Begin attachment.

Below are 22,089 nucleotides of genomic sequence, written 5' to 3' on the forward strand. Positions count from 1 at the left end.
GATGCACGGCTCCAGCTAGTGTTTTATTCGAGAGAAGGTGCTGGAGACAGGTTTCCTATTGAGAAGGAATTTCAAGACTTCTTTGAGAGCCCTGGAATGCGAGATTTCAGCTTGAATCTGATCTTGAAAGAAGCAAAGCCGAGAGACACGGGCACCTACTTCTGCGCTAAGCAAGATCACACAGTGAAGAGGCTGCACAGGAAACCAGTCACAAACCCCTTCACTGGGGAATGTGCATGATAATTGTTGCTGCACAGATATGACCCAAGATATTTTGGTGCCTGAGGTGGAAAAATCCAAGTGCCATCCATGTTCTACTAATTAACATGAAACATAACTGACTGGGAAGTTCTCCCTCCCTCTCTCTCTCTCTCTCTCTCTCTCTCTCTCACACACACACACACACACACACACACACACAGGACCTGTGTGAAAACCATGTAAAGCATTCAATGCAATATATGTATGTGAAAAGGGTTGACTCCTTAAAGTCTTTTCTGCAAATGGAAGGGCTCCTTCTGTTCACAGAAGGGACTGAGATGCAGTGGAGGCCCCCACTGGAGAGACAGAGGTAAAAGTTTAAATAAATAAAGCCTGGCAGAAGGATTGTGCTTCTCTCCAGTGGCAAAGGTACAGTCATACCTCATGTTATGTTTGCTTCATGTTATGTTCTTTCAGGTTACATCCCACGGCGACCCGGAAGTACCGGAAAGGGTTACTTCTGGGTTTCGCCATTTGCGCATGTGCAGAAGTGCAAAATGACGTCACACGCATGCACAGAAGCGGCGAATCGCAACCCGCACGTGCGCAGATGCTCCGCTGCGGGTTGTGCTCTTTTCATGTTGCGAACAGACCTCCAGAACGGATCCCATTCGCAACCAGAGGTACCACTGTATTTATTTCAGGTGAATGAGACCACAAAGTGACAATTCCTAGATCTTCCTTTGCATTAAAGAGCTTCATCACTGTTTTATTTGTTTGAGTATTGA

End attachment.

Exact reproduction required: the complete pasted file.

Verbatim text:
Below are 22,089 nucleotides of genomic sequence, written 5' to 3' on the forward strand. Positions count from 1 at the left end.
GATGCACGGCTCCAGCTAGTGTTTTATTCGAGAGAAGGTGCTGGAGACAGGTTTCCTATTGAGAAGGAATTTCAAGACTTCTTTGAGAGCCCTGGAATGCGAGATTTCAGCTTGAATCTGATCTTGAAAGAAGCAAAGCCGAGAGACACGGGCACCTACTTCTGCGCTAAGCAAGATCACACAGTGAAGAGGCTGCACAGGAAACCAGTCACAAACCCCTTCACTGGGGAATGTGCATGATAATTGTTGCTGCACAGATATGACCCAAGATATTTTGGTGCCTGAGGTGGAAAAATCCAAGTGCCATCCATGTTCTACTAATTAACATGAAACATAACTGACTGGGAAGTTCTCCCTCCCTCTCTCTCTCTCTCTCTCTCTCTCTCTCTCACACACACACACACACACACACACACACACAGGACCTGTGTGAAAACCATGTAAAGCATTCAATGCAATATATGTATGTGAAAAGGGTTGACTCCTTAAAGTCTTTTCTGCAAATGGAAGGGCTCCTTCTGTTCACAGAAGGGACTGAGATGCAGTGGAGGCCCCCACTGGAGAGACAGAGGTAAAAGTTTAAATAAATAAAGCCTGGCAGAAGGATTGTGCTTCTCTCCAGTGGCAAAGGTACAGTCATACCTCATGTTATGTTTGCTTCATGTTATGTTCTTTCAGGTTACATCCCACGGCGACCCGGAAGTACCGGAAAGGGTTACTTCTGGGTTTCGCCATTTGCGCATGTGCAGAAGTGCAAAATGACGTCACACGCATGCACAGAAGCGGCGAATCGCAACCCGCACGTGCGCAGATGCTCCGCTGCGGGTTGTGCTCTTTTCATGTTGCGAACAGACCTCCAGAACGGATCCCATTCGCAACCAGAGGTACCACTGTATTTATTTCAGGTGAATGAGACCACAAAGTGACAATTCCTAGATCTTCCTTTGCATTAAAGAGCTTCATCACTGTTTTATTTGTTTGAGTATTGA